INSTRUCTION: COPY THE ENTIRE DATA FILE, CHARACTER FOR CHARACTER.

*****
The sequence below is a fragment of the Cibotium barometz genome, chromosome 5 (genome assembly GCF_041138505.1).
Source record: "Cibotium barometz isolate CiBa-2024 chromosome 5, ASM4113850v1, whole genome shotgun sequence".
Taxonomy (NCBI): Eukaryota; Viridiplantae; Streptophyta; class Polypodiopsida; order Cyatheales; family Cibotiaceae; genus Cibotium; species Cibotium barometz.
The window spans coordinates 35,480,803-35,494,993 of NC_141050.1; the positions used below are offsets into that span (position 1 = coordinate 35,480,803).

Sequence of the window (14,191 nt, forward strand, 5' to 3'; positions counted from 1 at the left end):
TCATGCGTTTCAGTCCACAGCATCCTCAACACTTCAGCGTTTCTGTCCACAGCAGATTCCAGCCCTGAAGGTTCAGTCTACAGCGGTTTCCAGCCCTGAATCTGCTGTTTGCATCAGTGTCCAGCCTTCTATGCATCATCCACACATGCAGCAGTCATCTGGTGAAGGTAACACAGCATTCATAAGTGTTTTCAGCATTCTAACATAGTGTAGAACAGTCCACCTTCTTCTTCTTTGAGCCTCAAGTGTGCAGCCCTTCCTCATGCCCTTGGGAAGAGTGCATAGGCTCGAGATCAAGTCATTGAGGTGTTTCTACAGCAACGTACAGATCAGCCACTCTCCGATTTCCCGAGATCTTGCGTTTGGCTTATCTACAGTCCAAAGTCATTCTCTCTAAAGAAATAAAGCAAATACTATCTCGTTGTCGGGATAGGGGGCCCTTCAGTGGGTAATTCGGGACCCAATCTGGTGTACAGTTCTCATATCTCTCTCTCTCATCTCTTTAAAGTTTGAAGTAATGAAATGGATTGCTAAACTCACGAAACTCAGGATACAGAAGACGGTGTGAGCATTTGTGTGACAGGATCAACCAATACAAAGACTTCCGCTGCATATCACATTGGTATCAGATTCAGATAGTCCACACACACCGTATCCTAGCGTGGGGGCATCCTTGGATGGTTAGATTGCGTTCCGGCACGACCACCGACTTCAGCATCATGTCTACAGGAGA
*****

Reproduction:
The sequence below is a fragment of the Cibotium barometz genome, chromosome 5 (genome assembly GCF_041138505.1).
Source record: "Cibotium barometz isolate CiBa-2024 chromosome 5, ASM4113850v1, whole genome shotgun sequence".
Taxonomy (NCBI): Eukaryota; Viridiplantae; Streptophyta; class Polypodiopsida; order Cyatheales; family Cibotiaceae; genus Cibotium; species Cibotium barometz.
The window spans coordinates 35,480,803-35,494,993 of NC_141050.1; the positions used below are offsets into that span (position 1 = coordinate 35,480,803).

Sequence of the window (14,191 nt, forward strand, 5' to 3'; positions counted from 1 at the left end):
TCATGCGTTTCAGTCCACAGCATCCTCAACACTTCAGCGTTTCTGTCCACAGCAGATTCCAGCCCTGAAGGTTCAGTCTACAGCGGTTTCCAGCCCTGAATCTGCTGTTTGCATCAGTGTCCAGCCTTCTATGCATCATCCACACATGCAGCAGTCATCTGGTGAAGGTAACACAGCATTCATAAGTGTTTTCAGCATTCTAACATAGTGTAGAACAGTCCACCTTCTTCTTCTTTGAGCCTCAAGTGTGCAGCCCTTCCTCATGCCCTTGGGAAGAGTGCATAGGCTCGAGATCAAGTCATTGAGGTGTTTCTACAGCAACGTACAGATCAGCCACTCTCCGATTTCCCGAGATCTTGCGTTTGGCTTATCTACAGTCCAAAGTCATTCTCTCTAAAGAAATAAAGCAAATACTATCTCGTTGTCGGGATAGGGGGCCCTTCAGTGGGTAATTCGGGACCCAATCTGGTGTACAGTTCTCATATCTCTCTCTCTCATCTCTTTAAAGTTTGAAGTAATGAAATGGATTGCTAAACTCACGAAACTCAGGATACAGAAGACGGTGTGAGCATTTGTGTGACAGGATCAACCAATACAAAGACTTCCGCTGCATATCACATTGGTATCAGATTCAGATAGTCCACACACACCGTATCCTAGCGTGGGGGCATCCTTGGATGGTTAGATTGCGTTCCGGCACGACCACCGACTTCAGCATCATGTCTACAGGAGA